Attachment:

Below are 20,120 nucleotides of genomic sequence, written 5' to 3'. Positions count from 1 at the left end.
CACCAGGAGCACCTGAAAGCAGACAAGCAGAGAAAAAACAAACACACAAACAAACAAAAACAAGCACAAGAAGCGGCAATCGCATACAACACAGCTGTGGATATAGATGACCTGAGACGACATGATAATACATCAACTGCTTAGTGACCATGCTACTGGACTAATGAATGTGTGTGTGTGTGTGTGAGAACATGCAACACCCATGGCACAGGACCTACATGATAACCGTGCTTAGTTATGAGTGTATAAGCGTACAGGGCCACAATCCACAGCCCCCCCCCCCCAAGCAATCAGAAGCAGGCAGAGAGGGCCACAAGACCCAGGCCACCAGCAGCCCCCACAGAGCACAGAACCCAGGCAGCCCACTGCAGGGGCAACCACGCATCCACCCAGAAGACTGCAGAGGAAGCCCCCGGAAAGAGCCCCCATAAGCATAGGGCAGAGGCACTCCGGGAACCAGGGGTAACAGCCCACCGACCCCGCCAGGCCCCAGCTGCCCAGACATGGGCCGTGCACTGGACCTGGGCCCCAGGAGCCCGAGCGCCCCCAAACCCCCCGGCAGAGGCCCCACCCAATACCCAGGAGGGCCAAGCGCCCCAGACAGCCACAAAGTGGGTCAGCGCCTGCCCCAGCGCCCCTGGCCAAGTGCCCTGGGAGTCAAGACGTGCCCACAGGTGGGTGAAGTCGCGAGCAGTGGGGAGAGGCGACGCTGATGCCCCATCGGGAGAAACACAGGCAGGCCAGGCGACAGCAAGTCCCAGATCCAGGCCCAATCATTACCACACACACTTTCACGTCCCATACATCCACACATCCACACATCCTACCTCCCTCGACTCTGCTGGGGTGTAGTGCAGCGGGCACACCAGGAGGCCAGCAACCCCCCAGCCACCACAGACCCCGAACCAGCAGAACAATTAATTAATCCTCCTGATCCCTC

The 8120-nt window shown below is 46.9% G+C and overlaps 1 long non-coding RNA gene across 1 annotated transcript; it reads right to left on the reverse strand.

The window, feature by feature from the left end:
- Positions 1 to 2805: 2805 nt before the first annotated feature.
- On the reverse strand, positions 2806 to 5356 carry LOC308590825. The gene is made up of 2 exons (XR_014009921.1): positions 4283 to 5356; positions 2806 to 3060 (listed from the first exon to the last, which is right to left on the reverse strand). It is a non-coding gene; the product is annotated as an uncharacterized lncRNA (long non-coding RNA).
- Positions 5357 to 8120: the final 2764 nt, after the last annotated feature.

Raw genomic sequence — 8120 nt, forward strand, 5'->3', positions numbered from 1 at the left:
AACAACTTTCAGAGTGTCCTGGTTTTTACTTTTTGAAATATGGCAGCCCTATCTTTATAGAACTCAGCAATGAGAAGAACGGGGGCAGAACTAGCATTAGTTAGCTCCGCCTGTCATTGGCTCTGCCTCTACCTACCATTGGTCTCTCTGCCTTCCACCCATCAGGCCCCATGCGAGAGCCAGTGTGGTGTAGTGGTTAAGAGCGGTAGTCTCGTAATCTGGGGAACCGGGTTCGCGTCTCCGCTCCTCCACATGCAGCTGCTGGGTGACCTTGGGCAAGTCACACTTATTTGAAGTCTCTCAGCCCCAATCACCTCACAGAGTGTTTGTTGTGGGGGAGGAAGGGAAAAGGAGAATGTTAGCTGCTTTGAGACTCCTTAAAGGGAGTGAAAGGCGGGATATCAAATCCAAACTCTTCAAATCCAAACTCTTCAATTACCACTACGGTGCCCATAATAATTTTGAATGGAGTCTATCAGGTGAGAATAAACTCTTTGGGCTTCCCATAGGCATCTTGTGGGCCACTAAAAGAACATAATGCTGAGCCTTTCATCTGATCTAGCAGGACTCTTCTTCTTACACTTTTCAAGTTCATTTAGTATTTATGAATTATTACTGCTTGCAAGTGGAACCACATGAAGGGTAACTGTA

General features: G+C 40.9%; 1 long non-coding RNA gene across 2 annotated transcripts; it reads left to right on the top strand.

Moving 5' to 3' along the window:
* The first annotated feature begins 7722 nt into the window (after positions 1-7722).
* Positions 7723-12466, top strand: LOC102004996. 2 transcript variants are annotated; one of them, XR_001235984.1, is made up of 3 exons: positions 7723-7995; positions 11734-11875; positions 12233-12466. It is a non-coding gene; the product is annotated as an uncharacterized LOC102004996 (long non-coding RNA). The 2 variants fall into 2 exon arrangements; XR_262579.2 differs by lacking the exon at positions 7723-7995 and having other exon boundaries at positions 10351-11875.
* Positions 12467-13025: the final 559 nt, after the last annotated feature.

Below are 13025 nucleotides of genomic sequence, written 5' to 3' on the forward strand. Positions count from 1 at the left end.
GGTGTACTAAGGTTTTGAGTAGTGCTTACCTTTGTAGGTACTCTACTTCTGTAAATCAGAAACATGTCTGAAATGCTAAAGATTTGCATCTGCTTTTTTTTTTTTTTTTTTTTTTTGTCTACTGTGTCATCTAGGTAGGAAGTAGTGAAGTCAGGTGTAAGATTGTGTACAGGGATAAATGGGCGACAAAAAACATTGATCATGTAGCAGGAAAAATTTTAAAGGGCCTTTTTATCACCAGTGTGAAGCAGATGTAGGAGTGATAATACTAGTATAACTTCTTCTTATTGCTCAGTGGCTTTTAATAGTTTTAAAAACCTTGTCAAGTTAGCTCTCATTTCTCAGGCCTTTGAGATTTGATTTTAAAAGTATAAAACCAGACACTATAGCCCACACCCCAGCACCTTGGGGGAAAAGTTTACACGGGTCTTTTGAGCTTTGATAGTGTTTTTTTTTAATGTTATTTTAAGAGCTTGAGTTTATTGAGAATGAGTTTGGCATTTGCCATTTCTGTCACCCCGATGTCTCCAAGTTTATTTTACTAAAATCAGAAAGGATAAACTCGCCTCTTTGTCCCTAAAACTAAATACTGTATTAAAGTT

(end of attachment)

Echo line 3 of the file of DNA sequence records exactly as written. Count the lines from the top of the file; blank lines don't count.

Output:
The 8120-nt window shown below is 46.9% G+C and overlaps 1 long non-coding RNA gene across 1 annotated transcript; it reads right to left on the reverse strand.